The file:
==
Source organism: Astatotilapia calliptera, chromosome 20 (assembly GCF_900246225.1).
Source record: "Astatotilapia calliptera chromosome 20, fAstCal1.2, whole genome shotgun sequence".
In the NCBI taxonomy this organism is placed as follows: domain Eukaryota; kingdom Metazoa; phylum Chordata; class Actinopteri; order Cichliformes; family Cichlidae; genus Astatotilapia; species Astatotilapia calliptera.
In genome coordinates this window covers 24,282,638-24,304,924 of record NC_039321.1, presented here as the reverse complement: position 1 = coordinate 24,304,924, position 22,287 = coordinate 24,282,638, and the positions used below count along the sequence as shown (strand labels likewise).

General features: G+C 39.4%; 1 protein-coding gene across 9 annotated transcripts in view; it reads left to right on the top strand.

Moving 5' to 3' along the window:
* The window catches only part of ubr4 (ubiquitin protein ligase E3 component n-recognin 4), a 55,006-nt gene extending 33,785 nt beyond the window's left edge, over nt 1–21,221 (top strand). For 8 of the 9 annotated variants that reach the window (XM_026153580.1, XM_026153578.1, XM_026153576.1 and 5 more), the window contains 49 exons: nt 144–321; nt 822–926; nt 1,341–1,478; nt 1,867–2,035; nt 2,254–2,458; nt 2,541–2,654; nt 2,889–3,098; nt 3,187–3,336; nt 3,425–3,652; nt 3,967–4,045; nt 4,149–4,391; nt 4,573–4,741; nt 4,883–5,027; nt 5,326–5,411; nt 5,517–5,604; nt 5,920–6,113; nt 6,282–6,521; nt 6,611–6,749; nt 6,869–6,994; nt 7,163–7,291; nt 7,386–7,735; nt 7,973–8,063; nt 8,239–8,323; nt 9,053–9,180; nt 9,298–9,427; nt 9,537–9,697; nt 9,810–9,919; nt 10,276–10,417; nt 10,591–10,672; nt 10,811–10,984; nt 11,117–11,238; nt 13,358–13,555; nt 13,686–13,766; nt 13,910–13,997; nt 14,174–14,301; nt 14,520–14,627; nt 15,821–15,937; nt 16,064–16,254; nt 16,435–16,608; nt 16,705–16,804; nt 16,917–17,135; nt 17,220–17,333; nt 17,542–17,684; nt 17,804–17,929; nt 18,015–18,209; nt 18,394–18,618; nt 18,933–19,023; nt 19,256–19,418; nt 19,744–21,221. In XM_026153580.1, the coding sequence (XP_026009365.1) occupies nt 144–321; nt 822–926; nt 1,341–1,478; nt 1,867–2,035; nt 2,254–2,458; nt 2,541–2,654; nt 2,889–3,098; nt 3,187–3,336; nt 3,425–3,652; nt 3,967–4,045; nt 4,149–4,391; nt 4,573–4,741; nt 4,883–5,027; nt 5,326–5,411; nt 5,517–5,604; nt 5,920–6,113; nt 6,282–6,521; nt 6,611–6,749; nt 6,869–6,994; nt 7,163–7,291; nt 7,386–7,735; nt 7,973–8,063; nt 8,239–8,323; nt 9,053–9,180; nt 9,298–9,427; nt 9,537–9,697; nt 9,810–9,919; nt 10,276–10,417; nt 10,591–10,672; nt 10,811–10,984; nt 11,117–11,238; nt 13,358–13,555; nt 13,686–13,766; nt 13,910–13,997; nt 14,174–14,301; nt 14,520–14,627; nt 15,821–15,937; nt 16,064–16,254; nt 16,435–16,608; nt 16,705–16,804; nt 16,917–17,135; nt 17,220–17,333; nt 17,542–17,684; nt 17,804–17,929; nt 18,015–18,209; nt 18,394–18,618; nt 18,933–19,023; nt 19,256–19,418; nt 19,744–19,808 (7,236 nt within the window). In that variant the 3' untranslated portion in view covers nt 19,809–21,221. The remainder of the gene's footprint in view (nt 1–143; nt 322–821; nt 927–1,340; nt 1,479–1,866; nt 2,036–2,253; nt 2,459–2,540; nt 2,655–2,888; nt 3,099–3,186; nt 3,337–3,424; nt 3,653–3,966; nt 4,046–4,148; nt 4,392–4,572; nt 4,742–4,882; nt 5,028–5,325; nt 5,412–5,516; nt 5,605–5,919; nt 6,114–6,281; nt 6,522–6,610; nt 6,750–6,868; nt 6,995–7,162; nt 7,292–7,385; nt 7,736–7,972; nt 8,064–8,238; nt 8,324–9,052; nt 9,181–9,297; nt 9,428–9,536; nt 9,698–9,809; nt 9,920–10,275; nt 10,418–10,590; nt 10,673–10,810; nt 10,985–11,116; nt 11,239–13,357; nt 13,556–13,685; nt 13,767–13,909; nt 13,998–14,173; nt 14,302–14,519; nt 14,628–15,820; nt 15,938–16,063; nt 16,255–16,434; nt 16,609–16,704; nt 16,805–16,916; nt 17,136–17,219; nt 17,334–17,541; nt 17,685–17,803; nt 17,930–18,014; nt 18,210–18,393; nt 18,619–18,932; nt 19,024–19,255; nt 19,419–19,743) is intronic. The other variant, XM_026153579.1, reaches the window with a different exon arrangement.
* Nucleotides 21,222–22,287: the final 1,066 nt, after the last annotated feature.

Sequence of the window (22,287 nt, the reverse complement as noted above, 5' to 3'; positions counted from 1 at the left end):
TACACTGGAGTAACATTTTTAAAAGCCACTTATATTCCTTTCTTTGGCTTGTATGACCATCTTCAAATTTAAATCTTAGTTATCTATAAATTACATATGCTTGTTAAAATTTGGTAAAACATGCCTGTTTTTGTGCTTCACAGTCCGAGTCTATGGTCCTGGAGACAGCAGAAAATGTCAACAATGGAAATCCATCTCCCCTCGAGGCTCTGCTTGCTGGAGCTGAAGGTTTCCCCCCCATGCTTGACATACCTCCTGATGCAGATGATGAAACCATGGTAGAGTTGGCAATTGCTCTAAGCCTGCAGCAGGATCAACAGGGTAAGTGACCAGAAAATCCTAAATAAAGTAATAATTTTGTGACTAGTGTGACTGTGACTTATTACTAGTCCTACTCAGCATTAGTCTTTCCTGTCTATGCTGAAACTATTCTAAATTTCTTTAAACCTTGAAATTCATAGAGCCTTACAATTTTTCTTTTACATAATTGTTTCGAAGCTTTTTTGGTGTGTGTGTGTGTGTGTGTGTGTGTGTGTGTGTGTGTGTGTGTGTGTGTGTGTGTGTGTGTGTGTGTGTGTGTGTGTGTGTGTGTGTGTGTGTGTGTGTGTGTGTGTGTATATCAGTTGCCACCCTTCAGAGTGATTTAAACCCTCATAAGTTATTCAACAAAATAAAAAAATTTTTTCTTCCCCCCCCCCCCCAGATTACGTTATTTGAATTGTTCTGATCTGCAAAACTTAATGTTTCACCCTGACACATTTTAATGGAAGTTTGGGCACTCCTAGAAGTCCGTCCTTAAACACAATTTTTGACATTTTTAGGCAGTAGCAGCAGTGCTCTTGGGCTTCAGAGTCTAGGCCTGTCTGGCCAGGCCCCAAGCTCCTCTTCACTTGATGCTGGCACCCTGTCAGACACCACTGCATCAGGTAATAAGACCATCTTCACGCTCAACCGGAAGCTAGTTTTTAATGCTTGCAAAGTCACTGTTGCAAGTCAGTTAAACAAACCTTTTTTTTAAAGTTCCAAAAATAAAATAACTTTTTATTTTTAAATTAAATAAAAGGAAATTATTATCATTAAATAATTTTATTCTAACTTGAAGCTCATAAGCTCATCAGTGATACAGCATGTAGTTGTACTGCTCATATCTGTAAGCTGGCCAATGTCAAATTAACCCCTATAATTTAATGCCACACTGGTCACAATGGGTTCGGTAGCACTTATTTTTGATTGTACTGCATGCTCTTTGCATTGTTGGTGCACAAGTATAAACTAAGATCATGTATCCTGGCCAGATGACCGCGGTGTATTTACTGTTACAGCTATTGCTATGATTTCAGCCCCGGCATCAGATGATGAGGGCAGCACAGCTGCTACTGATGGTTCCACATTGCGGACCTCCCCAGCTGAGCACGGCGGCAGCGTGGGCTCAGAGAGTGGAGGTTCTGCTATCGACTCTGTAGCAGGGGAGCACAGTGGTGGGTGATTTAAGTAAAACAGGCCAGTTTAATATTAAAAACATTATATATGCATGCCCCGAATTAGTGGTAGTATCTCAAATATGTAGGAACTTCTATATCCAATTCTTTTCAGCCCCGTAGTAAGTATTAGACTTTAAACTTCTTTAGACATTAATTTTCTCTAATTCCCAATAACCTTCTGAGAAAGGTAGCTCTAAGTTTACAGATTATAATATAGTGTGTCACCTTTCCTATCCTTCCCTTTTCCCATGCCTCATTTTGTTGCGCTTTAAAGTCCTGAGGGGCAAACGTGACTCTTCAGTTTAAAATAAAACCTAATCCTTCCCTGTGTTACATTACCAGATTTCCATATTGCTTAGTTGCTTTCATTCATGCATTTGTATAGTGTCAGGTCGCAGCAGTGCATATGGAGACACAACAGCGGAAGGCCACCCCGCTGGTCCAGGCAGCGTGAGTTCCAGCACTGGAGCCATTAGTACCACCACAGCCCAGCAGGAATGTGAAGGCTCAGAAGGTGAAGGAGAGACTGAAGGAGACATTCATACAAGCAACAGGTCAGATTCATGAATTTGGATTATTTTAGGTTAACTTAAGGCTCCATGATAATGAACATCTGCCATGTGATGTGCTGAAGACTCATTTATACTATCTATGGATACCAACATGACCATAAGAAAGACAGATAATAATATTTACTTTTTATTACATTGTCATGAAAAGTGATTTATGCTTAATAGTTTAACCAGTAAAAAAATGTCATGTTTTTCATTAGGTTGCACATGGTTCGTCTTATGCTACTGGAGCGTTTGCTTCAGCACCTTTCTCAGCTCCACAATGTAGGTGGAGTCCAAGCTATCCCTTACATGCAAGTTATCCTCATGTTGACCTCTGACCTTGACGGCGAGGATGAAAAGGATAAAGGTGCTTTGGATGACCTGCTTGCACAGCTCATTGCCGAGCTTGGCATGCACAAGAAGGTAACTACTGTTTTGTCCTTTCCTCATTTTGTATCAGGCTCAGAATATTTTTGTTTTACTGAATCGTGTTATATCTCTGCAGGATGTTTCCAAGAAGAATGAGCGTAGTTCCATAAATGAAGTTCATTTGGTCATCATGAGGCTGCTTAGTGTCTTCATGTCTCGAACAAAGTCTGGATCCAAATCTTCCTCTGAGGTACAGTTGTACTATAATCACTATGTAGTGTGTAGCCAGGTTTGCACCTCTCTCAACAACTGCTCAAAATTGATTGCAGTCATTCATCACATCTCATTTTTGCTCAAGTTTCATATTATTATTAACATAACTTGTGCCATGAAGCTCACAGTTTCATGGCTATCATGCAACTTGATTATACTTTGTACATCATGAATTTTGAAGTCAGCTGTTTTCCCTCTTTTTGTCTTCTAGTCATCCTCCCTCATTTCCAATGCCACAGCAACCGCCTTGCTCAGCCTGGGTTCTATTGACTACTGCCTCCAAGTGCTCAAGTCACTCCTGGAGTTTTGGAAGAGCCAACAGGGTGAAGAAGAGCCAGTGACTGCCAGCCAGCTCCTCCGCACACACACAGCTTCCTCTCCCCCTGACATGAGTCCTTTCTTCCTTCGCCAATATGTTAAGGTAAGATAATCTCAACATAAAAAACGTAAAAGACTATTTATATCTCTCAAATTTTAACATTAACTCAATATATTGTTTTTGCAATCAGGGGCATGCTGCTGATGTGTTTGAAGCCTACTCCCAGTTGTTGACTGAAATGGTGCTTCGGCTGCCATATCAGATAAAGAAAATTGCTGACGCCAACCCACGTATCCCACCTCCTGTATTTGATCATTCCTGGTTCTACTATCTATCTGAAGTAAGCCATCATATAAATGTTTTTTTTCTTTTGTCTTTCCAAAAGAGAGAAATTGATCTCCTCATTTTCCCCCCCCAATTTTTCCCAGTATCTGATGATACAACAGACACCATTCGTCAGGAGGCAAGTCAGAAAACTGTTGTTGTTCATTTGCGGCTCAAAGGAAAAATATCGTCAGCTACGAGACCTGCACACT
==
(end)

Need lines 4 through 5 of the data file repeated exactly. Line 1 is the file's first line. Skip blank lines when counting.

In genome coordinates this window covers 24,282,638-24,304,924 of record NC_039321.1, presented here as the reverse complement: position 1 = coordinate 24,304,924, position 22,287 = coordinate 24,282,638, and the positions used below count along the sequence as shown (strand labels likewise).

General features: G+C 39.4%; 1 protein-coding gene across 9 annotated transcripts in view; it reads left to right on the top strand.